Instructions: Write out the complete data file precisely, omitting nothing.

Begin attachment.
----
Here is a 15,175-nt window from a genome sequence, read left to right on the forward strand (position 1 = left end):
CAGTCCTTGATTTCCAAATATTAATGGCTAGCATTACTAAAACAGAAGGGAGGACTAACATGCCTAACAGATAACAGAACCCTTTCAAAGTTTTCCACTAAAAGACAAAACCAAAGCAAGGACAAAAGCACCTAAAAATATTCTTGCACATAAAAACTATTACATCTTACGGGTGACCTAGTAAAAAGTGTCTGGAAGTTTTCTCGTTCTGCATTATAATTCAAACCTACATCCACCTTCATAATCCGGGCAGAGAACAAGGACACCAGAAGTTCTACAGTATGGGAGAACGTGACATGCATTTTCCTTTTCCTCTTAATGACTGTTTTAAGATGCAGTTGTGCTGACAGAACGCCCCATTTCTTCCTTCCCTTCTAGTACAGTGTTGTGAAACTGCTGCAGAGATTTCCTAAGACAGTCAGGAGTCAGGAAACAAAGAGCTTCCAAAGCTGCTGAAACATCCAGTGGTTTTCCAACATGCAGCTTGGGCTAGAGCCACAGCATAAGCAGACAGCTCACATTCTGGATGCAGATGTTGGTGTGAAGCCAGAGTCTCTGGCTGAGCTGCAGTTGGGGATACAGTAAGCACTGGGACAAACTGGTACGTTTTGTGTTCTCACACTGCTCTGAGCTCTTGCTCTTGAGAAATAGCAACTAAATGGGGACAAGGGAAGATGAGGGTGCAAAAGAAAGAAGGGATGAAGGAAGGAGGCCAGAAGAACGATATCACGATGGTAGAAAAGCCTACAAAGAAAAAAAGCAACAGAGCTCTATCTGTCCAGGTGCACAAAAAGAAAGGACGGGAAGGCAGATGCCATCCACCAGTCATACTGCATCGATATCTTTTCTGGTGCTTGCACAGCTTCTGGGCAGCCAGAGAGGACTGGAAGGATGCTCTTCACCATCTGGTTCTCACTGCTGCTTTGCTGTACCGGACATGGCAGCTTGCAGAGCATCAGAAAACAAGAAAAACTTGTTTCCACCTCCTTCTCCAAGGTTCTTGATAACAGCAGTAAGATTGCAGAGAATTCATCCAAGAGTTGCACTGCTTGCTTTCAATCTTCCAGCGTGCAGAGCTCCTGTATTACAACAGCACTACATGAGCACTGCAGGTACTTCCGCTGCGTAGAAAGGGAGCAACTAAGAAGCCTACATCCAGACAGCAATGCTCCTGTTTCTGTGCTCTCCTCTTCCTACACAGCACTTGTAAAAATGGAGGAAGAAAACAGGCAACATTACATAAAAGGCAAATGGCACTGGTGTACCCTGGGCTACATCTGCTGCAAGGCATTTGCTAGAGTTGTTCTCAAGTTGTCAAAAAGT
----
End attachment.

Here is a 15,175-nt window from a genome sequence, read left to right on the forward strand (position 1 = left end):
CAGTCCTTGATTTCCAAATATTAATGGCTAGCATTACTAAAACAGAAGGGAGGACTAACATGCCTAACAGATAACAGAACCCTTTCAAAGTTTTCCACTAAAAGACAAAACCAAAGCAAGGACAAAAGCACCTAAAAATATTCTTGCACATAAAAACTATTACATCTTACGGGTGACCTAGTAAAAAGTGTCTGGAAGTTTTCTCGTTCTGCATTATAATTCAAACCTACATCCACCTTCATAATCCGGGCAGAGAACAAGGACACCAGAAGTTCTACAGTATGGGAGAACGTGACATGCATTTTCCTTTTCCTCTTAATGACTGTTTTAAGATGCAGTTGTGCTGACAGAACGCCCCATTTCTTCCTTCCCTTCTAGTACAGTGTTGTGAAACTGCTGCAGAGATTTCCTAAGACAGTCAGGAGTCAGGAAACAAAGAGCTTCCAAAGCTGCTGAAACATCCAGTGGTTTTCCAACATGCAGCTTGGGCTAGAGCCACAGCATAAGCAGACAGCTCACATTCTGGATGCAGATGTTGGTGTGAAGCCAGAGTCTCTGGCTGAGCTGCAGTTGGGGATACAGTAAGCACTGGGACAAACTGGTACGTTTTGTGTTCTCACACTGCTCTGAGCTCTTGCTCTTGAGAAATAGCAACTAAATGGGGACAAGGGAAGATGAGGGTGCAAAAGAAAGAAGGGATGAAGGAAGGAGGCCAGAAGAACGATATCACGATGGTAGAAAAGCCTACAAAGAAAAAAAGCAACAGAGCTCTATCTGTCCAGGTGCACAAAAAGAAAGGACGGGAAGGCAGATGCCATCCACCAGTCATACTGCATCGATATCTTTTCTGGTGCTTGCACAGCTTCTGGGCAGCCAGAGAGGACTGGAAGGATGCTCTTCACCATCTGGTTCTCACTGCTGCTTTGCTGTACCGGACATGGCAGCTTGCAGAGCATCAGAAAACAAGAAAAACTTGTTTCCACCTCCTTCTCCAAGGTTCTTGATAACAGCAGTAAGATTGCAGAGAATTCATCCAAGAGTTGCACTGCTTGCTTTCAATCTTCCAGCGTGCAGAGCTCCTGTATTACAACAGCACTACATGAGCACTGCAGGTACTTCCGCTGCGTAGAAAGGGAGCAACTAAGAAGCCTACATCCAGACAGCAATGCTCCTGTTTCTGTGCTCTCCTCTTCCTACACAGCACTTGTAAAAATGGAGGAAGAAAACAGGCAACATTACATAAAAGGCAAATGGCACTGGTGTACCCTGGGCTACATCTGCTGCAAGGCATTTGCTAGAGTTGTTCTCAAGTTGTCAAAAAGT